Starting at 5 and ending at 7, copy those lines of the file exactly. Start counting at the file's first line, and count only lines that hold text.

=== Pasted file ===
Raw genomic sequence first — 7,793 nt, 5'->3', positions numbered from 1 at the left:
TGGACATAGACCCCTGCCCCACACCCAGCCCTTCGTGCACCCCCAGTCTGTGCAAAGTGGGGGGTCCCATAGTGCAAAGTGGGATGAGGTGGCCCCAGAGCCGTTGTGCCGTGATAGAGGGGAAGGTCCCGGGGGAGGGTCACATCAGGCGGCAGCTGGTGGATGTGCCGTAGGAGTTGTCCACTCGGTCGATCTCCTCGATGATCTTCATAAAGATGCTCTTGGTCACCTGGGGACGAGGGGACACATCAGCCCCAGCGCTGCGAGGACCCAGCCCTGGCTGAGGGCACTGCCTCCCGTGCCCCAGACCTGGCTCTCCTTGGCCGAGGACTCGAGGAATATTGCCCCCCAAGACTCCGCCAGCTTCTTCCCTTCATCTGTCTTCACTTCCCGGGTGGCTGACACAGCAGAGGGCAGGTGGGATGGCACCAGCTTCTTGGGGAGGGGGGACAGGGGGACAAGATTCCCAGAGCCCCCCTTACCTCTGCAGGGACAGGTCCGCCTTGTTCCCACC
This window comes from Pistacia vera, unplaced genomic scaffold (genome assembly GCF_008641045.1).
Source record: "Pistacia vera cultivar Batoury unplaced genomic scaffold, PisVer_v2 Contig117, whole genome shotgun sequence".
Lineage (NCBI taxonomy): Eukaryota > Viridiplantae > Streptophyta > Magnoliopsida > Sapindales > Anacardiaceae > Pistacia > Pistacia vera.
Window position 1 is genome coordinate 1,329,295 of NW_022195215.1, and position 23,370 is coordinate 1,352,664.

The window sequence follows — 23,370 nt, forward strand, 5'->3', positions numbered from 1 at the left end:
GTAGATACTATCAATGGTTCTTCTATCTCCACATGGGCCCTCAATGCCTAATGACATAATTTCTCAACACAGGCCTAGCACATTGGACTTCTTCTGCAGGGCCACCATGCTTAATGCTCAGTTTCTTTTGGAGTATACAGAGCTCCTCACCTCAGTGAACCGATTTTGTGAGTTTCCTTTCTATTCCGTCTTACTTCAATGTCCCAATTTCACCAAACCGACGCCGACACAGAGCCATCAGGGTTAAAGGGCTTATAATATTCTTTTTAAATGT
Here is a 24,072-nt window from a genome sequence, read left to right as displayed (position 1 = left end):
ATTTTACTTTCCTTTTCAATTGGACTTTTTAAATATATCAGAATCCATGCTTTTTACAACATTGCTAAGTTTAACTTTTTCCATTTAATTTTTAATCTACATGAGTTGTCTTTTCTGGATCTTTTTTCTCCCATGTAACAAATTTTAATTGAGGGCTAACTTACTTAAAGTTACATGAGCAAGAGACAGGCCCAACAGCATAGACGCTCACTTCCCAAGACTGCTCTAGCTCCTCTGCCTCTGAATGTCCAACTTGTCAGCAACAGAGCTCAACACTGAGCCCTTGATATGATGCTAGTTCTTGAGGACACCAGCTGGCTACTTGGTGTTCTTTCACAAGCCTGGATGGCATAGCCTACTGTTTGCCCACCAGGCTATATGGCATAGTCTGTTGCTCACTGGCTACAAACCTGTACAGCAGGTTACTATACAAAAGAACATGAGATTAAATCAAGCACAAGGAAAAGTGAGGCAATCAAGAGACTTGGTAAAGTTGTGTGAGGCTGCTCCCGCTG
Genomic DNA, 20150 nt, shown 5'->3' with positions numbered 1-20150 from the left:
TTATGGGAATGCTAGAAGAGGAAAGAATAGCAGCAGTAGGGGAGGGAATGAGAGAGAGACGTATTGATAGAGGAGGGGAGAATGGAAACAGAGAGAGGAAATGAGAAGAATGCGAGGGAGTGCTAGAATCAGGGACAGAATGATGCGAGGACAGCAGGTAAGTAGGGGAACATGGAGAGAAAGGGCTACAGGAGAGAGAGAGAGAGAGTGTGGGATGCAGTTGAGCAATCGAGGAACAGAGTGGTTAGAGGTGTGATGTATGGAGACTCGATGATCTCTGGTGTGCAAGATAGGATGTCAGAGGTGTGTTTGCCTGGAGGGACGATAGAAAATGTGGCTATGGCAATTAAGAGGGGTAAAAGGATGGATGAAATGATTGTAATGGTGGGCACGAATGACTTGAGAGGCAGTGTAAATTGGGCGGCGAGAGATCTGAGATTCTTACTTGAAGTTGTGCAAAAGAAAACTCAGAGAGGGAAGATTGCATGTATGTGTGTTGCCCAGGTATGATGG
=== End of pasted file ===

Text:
Lineage (NCBI taxonomy): Eukaryota > Viridiplantae > Streptophyta > Magnoliopsida > Sapindales > Anacardiaceae > Pistacia > Pistacia vera.
Window position 1 is genome coordinate 1,329,295 of NW_022195215.1, and position 23,370 is coordinate 1,352,664.

The window sequence follows — 23,370 nt, forward strand, 5'->3', positions numbered from 1 at the left end: